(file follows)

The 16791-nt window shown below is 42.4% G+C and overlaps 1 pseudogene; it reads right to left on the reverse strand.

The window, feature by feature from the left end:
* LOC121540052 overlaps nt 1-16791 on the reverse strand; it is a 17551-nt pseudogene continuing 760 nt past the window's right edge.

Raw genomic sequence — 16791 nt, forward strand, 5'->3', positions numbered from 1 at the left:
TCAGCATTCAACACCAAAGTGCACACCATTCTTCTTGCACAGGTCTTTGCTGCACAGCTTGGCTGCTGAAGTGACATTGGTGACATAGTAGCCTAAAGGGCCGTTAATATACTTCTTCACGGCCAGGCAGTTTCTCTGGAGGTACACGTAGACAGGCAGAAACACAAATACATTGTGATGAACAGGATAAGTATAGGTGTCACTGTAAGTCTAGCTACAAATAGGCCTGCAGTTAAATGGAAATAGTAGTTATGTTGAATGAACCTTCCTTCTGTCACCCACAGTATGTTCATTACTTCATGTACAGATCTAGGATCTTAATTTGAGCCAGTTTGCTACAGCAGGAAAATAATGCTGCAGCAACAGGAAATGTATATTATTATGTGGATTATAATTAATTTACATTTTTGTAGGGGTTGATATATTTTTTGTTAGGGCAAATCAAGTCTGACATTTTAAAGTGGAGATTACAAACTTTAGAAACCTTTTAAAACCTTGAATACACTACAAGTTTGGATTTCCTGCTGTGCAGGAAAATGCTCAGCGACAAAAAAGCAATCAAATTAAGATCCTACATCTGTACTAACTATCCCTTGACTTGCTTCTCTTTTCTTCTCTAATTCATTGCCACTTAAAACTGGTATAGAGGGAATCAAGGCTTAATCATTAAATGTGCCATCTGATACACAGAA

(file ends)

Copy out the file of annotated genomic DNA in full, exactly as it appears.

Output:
The 16791-nt window shown below is 42.4% G+C and overlaps 1 pseudogene; it reads right to left on the reverse strand.

The window, feature by feature from the left end:
* LOC121540052 overlaps nt 1-16791 on the reverse strand; it is a 17551-nt pseudogene continuing 760 nt past the window's right edge.

Raw genomic sequence — 16791 nt, forward strand, 5'->3', positions numbered from 1 at the left:
TCAGCATTCAACACCAAAGTGCACACCATTCTTCTTGCACAGGTCTTTGCTGCACAGCTTGGCTGCTGAAGTGACATTGGTGACATAGTAGCCTAAAGGGCCGTTAATATACTTCTTCACGGCCAGGCAGTTTCTCTGGAGGTACACGTAGACAGGCAGAAACACAAATACATTGTGATGAACAGGATAAGTATAGGTGTCACTGTAAGTCTAGCTACAAATAGGCCTGCAGTTAAATGGAAATAGTAGTTATGTTGAATGAACCTTCCTTCTGTCACCCACAGTATGTTCATTACTTCATGTACAGATCTAGGATCTTAATTTGAGCCAGTTTGCTACAGCAGGAAAATAATGCTGCAGCAACAGGAAATGTATATTATTATGTGGATTATAATTAATTTACATTTTTGTAGGGGTTGATATATTTTTTGTTAGGGCAAATCAAGTCTGACATTTTAAAGTGGAGATTACAAACTTTAGAAACCTTTTAAAACCTTGAATACACTACAAGTTTGGATTTCCTGCTGTGCAGGAAAATGCTCAGCGACAAAAAAGCAATCAAATTAAGATCCTACATCTGTACTAACTATCCCTTGACTTGCTTCTCTTTTCTTCTCTAATTCATTGCCACTTAAAACTGGTATAGAGGGAATCAAGGCTTAATCATTAAATGTGCCATCTGATACACAGAA